II. Plaintiff not having conclusively shown that defendants knowingly violated Maximum Price Regulation 120, a preliminary injunction is not required.
This action was tried immediately following that of Bowles, Administrator, v. Harrison and Quinette, D.C., 61 F.Supp. 160. The cases are related, in that the sales alleged to have been made at over-the-ceiling prices were made by defendants to the City of Pittsburgh, Allegheny County Workhouse and the Veterans' Administration from coal supplied from the mines of Harrison and Quinette.
In the Harrison and Quinette case the overcharges claimed resulted only from the inadvertent failure of the defendants to file monthly reports while they were selling crushed coal at run of mine prices (greater than the ordinary price of screened coal). One of the overcharges alleged against the defendants in the instant action is based upon the invalidity of sales of such coal made without due report by Harrison and Quinette, that sale being made to the Ross Pumping Station of the City of Pittsburgh. However, no knowledge of the failure of Harrison and Quinette to file reports was charged to defendants herein.
The instant action did not arise from complaints as to overcharge made by the vendees of the coal, but was instituted by the agents of the enforcement branch of the Administrator's Office in what they doubtless conceived to be their duty. As a matter of fact, the vendees were obviously not in sympathy with the instant action, as each of them had a great deal of trouble in obtaining sufficient coal for its needs, and had been supplied by defendants only by the exercise of considerable effort on the part of defendants.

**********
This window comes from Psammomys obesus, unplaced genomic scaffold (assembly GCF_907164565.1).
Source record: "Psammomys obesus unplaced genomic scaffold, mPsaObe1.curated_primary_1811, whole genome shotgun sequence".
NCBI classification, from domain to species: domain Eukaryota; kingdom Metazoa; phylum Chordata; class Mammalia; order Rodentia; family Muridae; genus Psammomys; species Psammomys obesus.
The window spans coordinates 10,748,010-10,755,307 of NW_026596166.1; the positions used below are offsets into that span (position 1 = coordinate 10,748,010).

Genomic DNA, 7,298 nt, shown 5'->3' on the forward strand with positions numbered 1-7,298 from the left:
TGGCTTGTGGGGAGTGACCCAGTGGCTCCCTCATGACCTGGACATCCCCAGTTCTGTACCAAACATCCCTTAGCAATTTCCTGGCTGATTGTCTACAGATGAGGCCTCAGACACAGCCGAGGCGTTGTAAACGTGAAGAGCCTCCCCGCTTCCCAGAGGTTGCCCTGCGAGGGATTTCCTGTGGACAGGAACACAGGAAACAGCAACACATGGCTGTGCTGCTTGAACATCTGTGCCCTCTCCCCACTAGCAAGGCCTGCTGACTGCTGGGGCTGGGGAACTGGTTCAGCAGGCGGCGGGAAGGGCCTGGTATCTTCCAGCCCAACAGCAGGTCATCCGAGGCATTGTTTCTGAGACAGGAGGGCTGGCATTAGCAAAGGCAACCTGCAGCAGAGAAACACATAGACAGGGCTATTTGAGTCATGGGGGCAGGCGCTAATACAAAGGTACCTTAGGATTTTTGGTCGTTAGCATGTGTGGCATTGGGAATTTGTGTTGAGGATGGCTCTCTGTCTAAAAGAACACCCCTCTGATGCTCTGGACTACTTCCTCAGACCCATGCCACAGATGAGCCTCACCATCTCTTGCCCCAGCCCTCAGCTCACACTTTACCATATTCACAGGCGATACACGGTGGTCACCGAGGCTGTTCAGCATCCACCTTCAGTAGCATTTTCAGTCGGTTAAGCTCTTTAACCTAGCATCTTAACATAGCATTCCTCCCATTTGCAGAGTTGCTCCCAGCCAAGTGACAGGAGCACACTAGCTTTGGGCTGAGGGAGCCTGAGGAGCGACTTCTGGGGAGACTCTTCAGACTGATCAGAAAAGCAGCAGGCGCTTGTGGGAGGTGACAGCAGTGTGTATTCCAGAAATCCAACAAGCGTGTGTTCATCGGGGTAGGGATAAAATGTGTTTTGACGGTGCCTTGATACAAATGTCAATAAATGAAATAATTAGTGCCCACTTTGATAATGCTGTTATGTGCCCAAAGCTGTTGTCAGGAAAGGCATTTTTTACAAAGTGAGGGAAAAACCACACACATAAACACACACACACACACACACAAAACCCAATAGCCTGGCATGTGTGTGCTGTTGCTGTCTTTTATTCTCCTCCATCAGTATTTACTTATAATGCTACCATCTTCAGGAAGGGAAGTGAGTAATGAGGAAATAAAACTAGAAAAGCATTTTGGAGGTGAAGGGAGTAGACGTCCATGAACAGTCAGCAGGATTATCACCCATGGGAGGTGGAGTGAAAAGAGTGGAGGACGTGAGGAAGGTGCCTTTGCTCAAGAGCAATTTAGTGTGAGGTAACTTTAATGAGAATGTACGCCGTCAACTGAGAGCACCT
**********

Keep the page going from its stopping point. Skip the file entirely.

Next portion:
The principal controversy concerns the amount of delivery charges defendants are permitted to add to the ceiling price per ton of coal, f.o.b. mine. The defendants were sales agents of the Harrison and Quinette Coal Company, and their ceiling prices, in theory, were dependent upon the ceiling prices allowable to Harrison and Quinette. See Regulation No. 1340.201. The main difficulty in the disposition of this action is not with the regulation, but with the proof. The only proof as to the actual cost of the transportation of the coal from the mine to the vendees was the testimony of the government witness as to admissions alleged to have been made to him by one of the Harrison and Quinette partners, and not otherwise established. By that admission the transportation cost of the coal sold to the Veterans' Administration was $ 0.60 per ton; that sold to the Allegheny County Workhouse was $ 0.75 per ton, and that sold to the City of Pittsburgh Pumping Station was $ 0.65 per ton. But the defendants had been billed by Harrison and Quinette for a transportation charge of $ 0.70 per ton on the Veterans' Administration shipment, $ 0.90 per ton on the Allegheny County Workhouse shipment, and $ 0.75 per ton on the shipment to the Pumping Station. If the defendants had no knowledge of the transportation costs other than disclosed by the billing, and no evidence exists to the contrary, then they cannot be properly charged with any intent to exceed the proper ceiling charge. This is true if it is assumed also that they were without knowledge of any invalidity of Harrison and Quinette's charges for crushed run of mine coal due to failure to make proper monthly returns as required by regulations.
Feeling that no intent to violate the regulation has been shown on the part of the defendants, it is the opinion of the court that no necessity exists for the issue of a preliminary injunction.